Everyone is born with a unique blueprint. Nobody thinks, feels or perceives the world the same way as anyone else. But everyone has the same emotions. Every child is born a unique, independent thinker. How they experience the world shapes who they become as adults.
As children we inherit the fabric of our brains from either our mother or father’s side of the family. The brain’s fabric is like calico or silk. It is tolerant or intolerant to stress. For example, if you put tension on calico it doesn’t rip but put the same tension on silk and it rips easily. When your child is born, their brain fabric is either one of resilience or one of emotional sensitivities.
Your blueprint contains genetic information from both sides of your parents, but your brain fabric is either from your mother side or father’s side. Have you ever caught yourself doing something your mother or father used to do?
Born with stress patterns
Babies are born with stress patterns when mothers are stressed while their baby is developing in the womb or when the birth was stressful. Many women work until near full term and then go home to take care of a family. Add to this carrying a developing baby in the womb, it is a stressful time for a lot of women. So babies can have stress patterns when they come into this world.
You spend the first few years nurturing your child at home until it comes time to let go and send them to school. They do well at school but then you notice changes. Small at first but they become more troubling. Homework seems to be hours a night, and your child is irritable all the time. With sport, music and other activities after school, they should sleep well at night. They start having trouble sleeping or wake up tired because their brain isn’t in recovery sleep. You become worried because your child spends more time in their room than with the family.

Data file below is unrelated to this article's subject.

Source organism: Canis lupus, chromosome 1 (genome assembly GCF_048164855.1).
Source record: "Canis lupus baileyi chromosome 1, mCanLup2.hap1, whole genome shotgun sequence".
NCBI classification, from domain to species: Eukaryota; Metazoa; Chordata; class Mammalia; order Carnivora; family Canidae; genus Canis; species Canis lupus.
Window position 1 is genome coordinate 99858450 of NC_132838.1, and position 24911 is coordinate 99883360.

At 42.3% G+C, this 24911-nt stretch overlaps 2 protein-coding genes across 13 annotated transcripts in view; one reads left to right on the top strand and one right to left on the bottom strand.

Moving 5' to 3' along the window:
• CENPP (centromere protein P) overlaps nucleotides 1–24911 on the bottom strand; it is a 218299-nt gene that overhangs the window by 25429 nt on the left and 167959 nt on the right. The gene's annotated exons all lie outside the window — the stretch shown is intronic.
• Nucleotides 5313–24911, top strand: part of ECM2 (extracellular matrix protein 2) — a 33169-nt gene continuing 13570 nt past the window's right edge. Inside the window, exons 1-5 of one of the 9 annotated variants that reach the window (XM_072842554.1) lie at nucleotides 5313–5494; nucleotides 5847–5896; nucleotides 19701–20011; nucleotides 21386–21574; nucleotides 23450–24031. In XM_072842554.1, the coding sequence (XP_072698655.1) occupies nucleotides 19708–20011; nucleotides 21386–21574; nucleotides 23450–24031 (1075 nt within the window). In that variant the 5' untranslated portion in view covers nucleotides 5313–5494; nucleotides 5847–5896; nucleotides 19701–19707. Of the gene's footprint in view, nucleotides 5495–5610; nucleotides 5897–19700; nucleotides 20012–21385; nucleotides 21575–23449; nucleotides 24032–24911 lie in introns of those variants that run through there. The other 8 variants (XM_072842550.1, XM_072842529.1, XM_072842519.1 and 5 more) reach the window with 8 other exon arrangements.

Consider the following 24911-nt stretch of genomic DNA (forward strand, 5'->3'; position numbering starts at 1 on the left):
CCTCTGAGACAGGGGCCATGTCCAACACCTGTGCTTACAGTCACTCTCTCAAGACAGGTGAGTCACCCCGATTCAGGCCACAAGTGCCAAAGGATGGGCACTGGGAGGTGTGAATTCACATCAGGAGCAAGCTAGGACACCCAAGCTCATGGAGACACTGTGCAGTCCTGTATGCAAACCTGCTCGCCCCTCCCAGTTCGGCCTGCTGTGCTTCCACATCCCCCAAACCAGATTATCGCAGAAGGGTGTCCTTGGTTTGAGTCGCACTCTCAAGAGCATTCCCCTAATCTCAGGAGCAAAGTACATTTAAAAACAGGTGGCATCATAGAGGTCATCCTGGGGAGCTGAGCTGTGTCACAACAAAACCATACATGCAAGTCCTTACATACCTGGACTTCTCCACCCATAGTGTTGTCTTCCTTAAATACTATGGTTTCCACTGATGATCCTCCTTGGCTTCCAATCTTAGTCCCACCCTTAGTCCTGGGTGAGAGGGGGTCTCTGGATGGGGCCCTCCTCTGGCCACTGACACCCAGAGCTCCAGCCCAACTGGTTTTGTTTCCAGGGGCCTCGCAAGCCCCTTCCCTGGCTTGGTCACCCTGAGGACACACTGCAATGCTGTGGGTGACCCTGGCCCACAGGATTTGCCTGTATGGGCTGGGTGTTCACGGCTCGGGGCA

Other signs of stress are reactive, aggressive children. A child having a meltdown. These are all signs their brain is not coping. Shy and emotionally sensitive children may be stressed or not coping with unfamiliar experiences. Moody behaviour, disobedience, anger, emotionally reactive, depressed, anxious, insecure, fearful and worried are all sign of stress in children. We accept these as normal behaviours but they are signs your child is feeling stressed.
Adults forget kids get stressed too. They worry about the pressure of schoolwork, pets, family and getting on with friends. When parents divorce or someone close dies, they suffer stress just like adults.
Children are unique
From birth to 8 years old, a child’s brain, because it’s still in early development, relies on its genetic history to help it create patterns of behaviour that support the child’s emotional and psychological reality. These patterns also determine the way your child will eventually learn and process information.